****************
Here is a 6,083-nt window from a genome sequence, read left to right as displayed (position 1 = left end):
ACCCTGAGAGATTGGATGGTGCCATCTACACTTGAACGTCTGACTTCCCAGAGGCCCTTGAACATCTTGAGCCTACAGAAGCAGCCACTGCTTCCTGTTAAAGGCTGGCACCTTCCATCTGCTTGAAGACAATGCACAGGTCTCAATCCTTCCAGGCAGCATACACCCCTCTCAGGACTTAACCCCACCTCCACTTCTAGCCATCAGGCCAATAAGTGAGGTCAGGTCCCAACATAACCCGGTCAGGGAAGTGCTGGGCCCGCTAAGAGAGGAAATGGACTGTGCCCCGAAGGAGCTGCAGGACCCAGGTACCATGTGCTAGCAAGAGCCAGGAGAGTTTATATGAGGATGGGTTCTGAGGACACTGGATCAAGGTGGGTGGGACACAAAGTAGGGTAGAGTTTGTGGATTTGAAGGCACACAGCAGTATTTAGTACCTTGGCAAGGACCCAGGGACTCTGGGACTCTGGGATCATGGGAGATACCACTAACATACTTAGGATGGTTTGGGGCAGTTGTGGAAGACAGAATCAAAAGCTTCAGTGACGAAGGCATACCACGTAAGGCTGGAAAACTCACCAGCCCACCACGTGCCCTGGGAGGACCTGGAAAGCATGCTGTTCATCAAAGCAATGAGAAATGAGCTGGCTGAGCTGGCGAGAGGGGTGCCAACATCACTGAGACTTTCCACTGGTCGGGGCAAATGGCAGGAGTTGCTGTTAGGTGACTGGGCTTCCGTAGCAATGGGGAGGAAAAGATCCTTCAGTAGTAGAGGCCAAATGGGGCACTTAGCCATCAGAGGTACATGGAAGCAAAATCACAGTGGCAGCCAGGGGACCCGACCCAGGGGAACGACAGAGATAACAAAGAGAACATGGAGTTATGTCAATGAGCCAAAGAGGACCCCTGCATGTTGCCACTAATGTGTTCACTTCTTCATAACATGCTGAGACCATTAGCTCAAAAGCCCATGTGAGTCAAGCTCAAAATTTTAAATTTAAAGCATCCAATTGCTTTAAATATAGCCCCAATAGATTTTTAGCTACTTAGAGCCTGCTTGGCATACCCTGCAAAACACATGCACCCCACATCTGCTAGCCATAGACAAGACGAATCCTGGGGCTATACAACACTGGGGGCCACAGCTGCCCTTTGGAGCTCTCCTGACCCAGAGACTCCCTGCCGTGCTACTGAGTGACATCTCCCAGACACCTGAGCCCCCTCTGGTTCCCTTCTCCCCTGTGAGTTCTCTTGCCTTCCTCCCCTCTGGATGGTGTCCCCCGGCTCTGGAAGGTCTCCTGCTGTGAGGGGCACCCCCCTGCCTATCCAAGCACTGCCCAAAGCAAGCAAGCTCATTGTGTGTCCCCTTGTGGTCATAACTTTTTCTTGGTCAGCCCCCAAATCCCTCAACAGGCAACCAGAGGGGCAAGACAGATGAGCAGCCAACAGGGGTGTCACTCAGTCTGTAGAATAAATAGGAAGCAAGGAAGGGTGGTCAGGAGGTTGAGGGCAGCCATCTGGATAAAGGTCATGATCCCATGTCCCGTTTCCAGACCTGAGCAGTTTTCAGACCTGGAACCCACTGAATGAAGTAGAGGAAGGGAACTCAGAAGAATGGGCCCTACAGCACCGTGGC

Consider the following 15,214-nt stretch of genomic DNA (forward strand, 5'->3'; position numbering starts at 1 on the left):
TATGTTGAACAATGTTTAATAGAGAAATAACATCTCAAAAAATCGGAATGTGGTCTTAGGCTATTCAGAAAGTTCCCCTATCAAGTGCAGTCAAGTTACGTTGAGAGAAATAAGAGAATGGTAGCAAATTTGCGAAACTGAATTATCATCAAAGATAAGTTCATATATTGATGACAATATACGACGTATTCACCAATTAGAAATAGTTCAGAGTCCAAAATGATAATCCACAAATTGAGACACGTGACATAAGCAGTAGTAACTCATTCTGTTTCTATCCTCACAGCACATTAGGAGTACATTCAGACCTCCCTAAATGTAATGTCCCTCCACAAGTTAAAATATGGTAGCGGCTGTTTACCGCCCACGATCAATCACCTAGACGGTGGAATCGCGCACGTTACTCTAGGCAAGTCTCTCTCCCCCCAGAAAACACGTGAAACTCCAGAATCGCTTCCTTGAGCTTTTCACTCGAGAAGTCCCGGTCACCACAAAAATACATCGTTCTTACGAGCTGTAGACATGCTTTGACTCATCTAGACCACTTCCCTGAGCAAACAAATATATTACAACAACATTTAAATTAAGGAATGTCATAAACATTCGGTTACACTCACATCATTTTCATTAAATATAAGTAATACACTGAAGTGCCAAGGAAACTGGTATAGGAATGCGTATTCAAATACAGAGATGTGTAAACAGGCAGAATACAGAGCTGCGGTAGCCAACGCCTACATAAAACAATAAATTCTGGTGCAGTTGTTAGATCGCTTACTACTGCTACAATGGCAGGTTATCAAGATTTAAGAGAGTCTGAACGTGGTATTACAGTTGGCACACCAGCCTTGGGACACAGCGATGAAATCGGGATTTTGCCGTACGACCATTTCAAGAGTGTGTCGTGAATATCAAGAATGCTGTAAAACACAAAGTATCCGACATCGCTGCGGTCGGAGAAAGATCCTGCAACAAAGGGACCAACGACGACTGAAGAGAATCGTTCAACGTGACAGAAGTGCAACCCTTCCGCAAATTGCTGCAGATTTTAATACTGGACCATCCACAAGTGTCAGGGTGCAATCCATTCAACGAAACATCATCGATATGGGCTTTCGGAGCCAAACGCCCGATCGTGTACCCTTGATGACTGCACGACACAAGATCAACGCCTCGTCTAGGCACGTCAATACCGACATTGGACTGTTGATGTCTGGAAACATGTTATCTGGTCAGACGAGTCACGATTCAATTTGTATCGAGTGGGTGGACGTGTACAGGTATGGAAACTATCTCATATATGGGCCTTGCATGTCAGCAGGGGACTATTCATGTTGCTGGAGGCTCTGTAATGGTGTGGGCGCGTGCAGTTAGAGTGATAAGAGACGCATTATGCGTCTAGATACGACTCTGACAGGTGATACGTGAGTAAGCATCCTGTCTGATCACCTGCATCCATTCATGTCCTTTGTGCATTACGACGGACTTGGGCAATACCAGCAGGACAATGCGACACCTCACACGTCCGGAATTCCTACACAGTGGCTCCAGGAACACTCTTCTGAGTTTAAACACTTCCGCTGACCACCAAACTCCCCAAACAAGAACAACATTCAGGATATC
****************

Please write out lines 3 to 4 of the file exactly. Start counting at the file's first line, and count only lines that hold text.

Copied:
Consider the following 15,214-nt stretch of genomic DNA (forward strand, 5'->3'; position numbering starts at 1 on the left):
TATGTTGAACAATGTTTAATAGAGAAATAACATCTCAAAAAATCGGAATGTGGTCTTAGGCTATTCAGAAAGTTCCCCTATCAAGTGCAGTCAAGTTACGTTGAGAGAAATAAGAGAATGGTAGCAAATTTGCGAAACTGAATTATCATCAAAGATAAGTTCATATATTGATGACAATATACGACGTATTCACCAATTAGAAATAGTTCAGAGTCCAAAATGATAATCCACAAATTGAGACACGTGACATAAGCAGTAGTAACTCATTCTGTTTCTATCCTCACAGCACATTAGGAGTACATTCAGACCTCCCTAAATGTAATGTCCCTCCACAAGTTAAAATATGGTAGCGGCTGTTTACCGCCCACGATCAATCACCTAGACGGTGGAATCGCGCACGTTACTCTAGGCAAGTCTCTCTCCCCCCAGAAAACACGTGAAACTCCAGAATCGCTTCCTTGAGCTTTTCACTCGAGAAGTCCCGGTCACCACAAAAATACATCGTTCTTACGAGCTGTAGACATGCTTTGACTCATCTAGACCACTTCCCTGAGCAAACAAATATATTACAACAACATTTAAATTAAGGAATGTCATAAACATTCGGTTACACTCACATCATTTTCATTAAATATAAGTAATACACTGAAGTGCCAAGGAAACTGGTATAGGAATGCGTATTCAAATACAGAGATGTGTAAACAGGCAGAATACAGAGCTGCGGTAGCCAACGCCTACATAAAACAATAAATTCTGGTGCAGTTGTTAGATCGCTTACTACTGCTACAATGGCAGGTTATCAAGATTTAAGAGAGTCTGAACGTGGTATTACAGTTGGCACACCAGCCTTGGGACACAGCGATGAAATCGGGATTTTGCCGTACGACCATTTCAAGAGTGTGTCGTGAATATCAAGAATGCTGTAAAACACAAAGTATCCGACATCGCTGCGGTCGGAGAAAGATCCTGCAACAAAGGGACCAACGACGACTGAAGAGAATCGTTCAACGTGACAGAAGTGCAACCCTTCCGCAAATTGCTGCAGATTTTAATACTGGACCATCCACAAGTGTCAGGGTGCAATCCATTCAACGAAACATCATCGATATGGGCTTTCGGAGCCAAACGCCCGATCGTGTACCCTTGATGACTGCACGACACAAGATCAACGCCTCGTCTAGGCACGTCAATACCGACATTGGACTGTTGATGTCTGGAAACATGTTATCTGGTCAGACGAGTCACGATTCAATTTGTATCGAGTGGGTGGACGTGTACAGGTATGGAAACTATCTCATATATGGGCCTTGCATGTCAGCAGGGGACTATTCATGTTGCTGGAGGCTCTGTAATGGTGTGGGCGCGTGCAGTTAGAGTGATAAGAGACGCATTATGCGTCTAGATACGACTCTGACAGGTGATACGTGAGTAAGCATCCTGTCTGATCACCTGCATCCATTCATGTCCTTTGTGCATTACGACGGACTTGGGCAATACCAGCAGGACAATGCGACACCTCACACGTCCGGAATTCCTACACAGTGGCTCCAGGAACACTCTTCTGAGTTTAAACACTTCCGCTGACCACCAAACTCCCCAAACAAGAACAACATTCAGGATATC